By Shawn Regan
---- — HAVERHILL — Two expiring contracts and one expiring building.
New School Committee President Paul Magliocchetti said his top priorities in the coming year are starting discussions with Superintendent James Scully and the teachers union on new contracts for each, and making progress toward replacing Hunking Middle School with a new school in Bradford.
“It’s a critical year,” said Magliocchetti, who was unanimously elected last week by his colleagues to succeed Susan Danehy as committee president. “Both the teachers and the superintendent contracts expire next year, so it’s important we start those discussions this year.”
Magliocchetti, a local lawyer and first-term School Committee member who ran unsuccessfully for state Senate in the fall, said he believes Scully is open to staying on as school chief beyond next school year.
“As far as I know, he’s happy and wants to stay, but I haven’t discussed an extension with him,” Magliocchetti said. “Either way, we have to find out what direction we are going in before the end of this year.”
Scully, 65, a former Lawrence school superintendent and Consentino Middle School principal, came out of retirement 2-1/2 years ago to serve as Haverhill’s interim superintendent. Six months later he was given the permanent job and then a controversial pay raise from $150,000 to $185,000 per year. Since then, committee members have praised his performance and credited him for many changes and improvements in the district.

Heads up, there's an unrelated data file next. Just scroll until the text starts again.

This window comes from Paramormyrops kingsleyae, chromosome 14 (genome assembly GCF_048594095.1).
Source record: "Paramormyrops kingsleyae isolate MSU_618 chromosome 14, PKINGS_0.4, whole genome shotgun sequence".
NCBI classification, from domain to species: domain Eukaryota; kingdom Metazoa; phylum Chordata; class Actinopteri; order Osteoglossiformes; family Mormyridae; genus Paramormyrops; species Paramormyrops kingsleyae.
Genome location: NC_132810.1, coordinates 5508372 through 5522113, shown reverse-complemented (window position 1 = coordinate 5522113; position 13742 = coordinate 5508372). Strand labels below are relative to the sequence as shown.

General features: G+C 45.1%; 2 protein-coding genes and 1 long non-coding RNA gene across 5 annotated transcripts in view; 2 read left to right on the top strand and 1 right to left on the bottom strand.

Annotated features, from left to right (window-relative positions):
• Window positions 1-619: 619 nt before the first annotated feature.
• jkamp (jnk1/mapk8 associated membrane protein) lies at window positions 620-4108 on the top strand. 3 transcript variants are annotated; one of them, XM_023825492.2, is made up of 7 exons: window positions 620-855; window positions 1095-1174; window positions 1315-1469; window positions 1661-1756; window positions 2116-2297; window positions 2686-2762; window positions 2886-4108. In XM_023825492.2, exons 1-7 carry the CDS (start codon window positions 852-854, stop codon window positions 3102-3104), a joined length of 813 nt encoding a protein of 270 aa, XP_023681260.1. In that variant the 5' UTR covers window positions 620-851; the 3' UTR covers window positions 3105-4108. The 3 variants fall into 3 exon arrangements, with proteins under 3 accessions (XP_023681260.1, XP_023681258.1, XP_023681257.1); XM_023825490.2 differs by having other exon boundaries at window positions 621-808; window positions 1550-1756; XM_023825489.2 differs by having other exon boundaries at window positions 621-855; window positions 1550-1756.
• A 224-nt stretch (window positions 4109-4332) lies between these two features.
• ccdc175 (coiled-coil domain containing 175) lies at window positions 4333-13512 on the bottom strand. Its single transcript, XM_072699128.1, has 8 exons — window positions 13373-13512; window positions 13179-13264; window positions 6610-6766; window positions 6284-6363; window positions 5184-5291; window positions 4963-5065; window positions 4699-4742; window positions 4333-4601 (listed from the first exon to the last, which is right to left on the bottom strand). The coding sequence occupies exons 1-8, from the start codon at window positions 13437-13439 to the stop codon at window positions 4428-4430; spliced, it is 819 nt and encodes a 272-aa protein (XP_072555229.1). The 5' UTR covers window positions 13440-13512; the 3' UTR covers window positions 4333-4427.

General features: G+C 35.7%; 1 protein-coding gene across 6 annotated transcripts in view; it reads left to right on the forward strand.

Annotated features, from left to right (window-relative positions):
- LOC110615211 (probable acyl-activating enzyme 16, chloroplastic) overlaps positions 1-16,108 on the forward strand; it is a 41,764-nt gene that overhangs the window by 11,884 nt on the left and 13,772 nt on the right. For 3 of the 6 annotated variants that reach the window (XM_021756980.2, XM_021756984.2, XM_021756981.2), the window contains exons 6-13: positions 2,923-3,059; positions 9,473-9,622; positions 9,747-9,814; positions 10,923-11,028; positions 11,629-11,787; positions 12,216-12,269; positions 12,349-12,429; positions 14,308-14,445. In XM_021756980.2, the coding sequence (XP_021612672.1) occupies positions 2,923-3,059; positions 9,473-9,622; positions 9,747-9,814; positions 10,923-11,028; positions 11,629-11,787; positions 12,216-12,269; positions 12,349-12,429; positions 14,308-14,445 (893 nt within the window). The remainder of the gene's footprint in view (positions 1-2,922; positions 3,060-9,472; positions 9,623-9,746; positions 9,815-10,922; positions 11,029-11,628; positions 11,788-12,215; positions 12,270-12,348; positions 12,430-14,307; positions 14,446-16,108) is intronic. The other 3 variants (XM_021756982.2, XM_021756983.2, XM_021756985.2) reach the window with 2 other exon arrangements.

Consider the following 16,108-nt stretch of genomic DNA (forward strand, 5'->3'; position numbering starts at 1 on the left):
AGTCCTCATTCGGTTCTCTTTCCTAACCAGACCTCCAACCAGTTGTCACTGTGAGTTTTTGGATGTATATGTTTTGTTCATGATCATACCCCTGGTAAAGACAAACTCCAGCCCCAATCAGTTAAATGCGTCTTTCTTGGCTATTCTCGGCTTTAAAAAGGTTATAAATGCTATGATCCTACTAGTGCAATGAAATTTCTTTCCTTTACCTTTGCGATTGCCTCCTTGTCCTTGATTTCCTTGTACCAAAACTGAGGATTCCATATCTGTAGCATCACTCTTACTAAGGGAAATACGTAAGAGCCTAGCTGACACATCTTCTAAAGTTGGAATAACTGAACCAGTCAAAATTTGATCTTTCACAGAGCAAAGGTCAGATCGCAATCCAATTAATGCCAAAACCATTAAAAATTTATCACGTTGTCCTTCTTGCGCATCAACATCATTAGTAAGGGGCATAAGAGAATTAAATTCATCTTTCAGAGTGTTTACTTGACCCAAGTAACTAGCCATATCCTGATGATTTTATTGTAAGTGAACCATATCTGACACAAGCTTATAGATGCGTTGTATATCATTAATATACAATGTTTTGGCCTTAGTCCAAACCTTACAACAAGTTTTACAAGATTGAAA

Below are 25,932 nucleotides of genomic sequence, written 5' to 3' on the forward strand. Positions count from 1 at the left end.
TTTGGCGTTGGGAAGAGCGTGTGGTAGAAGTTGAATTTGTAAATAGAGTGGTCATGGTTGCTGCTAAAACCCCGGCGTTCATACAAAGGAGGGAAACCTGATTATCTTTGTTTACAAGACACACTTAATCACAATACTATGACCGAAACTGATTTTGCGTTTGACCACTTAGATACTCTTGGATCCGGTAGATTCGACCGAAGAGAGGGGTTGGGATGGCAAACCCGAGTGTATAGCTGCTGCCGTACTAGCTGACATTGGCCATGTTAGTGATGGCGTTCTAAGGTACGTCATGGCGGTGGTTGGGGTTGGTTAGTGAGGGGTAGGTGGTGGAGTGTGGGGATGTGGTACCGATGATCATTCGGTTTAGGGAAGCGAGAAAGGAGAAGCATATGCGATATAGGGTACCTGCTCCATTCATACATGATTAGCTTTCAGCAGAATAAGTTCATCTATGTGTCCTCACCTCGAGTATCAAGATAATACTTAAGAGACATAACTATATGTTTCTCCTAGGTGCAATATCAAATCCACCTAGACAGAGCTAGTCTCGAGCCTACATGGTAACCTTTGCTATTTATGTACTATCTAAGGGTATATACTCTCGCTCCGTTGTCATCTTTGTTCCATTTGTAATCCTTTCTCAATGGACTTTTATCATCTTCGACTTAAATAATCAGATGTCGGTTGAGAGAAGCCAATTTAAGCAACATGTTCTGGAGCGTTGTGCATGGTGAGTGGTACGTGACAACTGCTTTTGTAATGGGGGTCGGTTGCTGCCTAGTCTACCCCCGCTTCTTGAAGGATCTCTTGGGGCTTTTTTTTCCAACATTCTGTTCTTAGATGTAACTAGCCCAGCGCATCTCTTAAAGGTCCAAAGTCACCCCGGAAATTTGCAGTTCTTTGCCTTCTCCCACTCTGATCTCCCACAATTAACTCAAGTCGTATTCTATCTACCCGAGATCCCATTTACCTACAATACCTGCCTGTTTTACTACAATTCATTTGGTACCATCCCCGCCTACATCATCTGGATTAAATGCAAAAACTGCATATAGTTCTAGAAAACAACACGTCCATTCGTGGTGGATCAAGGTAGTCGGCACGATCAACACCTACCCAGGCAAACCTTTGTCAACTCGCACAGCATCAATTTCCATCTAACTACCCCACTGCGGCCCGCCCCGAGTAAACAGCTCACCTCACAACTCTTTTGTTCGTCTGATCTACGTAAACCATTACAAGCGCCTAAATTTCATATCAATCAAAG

The current teachers’ contract, inked in summer 2011 after five years of contentious negotiations, expires in June 2014.
The School Committee, under the leadership of its president, is responsible for hiring and evaluating the superintendent and negotiating and approving teacher contracts. It will also play a key role in the campaign to build a new Hunking School.
In October 2011, half of the Hunking building was closed after problems were discovered with a section of the foundation that raised fears a portion of the building would collapse. Repairs were made last summer and are expected to make the building safe for at least four years. In the meantime, plans are in the works to build a new school with a mix of state and local money. A study to determine the location, design, cost and size of the new school recently got underway.
Other important issues this year, Magliocchetti said, include improving MCAS scores and school security.
“MCAS and student achievement is always going to require a lot of attention,” Magliocchetti said. “And school security is going to be huge issue this year in light of events around the country.”
The main duties and powers of the School Committee president include setting the meeting agenda, appointing members to subcommittees and running meetings when the mayor, who is chairman, is not in attendance. The president also communicates between the committee and the superintendent. Informally, the president’s role is to build consensus on issues.
School Committee member Raymond Sierpina, the former principal of Tilton Elementary School, was elected vice president last week.